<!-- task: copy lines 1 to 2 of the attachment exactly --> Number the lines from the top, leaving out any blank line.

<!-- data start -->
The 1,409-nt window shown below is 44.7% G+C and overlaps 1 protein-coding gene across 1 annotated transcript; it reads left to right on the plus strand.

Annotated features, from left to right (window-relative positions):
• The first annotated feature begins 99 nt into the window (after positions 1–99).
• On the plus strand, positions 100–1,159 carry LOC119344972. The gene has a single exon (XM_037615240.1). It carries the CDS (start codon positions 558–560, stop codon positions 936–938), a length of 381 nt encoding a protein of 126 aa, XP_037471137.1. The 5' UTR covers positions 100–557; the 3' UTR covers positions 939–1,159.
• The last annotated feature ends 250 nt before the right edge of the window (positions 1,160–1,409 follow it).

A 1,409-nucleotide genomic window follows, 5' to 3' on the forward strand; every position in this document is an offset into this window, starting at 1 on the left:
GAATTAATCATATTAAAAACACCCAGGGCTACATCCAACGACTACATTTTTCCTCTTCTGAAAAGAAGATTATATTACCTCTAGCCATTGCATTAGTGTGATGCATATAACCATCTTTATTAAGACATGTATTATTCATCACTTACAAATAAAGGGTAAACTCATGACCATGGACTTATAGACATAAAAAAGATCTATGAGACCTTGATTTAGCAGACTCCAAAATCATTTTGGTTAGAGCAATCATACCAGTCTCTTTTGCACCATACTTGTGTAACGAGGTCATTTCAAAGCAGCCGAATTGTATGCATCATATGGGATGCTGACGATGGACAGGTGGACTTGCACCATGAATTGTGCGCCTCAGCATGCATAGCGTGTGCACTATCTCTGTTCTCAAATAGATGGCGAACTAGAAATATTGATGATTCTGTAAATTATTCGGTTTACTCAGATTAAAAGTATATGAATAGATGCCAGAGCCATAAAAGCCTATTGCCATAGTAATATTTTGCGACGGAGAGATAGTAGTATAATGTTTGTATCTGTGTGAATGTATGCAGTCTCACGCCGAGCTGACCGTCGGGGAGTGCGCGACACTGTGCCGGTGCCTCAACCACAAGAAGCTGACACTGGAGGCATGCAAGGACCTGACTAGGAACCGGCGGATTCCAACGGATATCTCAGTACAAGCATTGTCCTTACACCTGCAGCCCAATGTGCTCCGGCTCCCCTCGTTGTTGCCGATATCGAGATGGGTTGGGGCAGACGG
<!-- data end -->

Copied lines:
The 1,409-nt window shown below is 44.7% G+C and overlaps 1 protein-coding gene across 1 annotated transcript; it reads left to right on the plus strand.

Annotated features, from left to right (window-relative positions):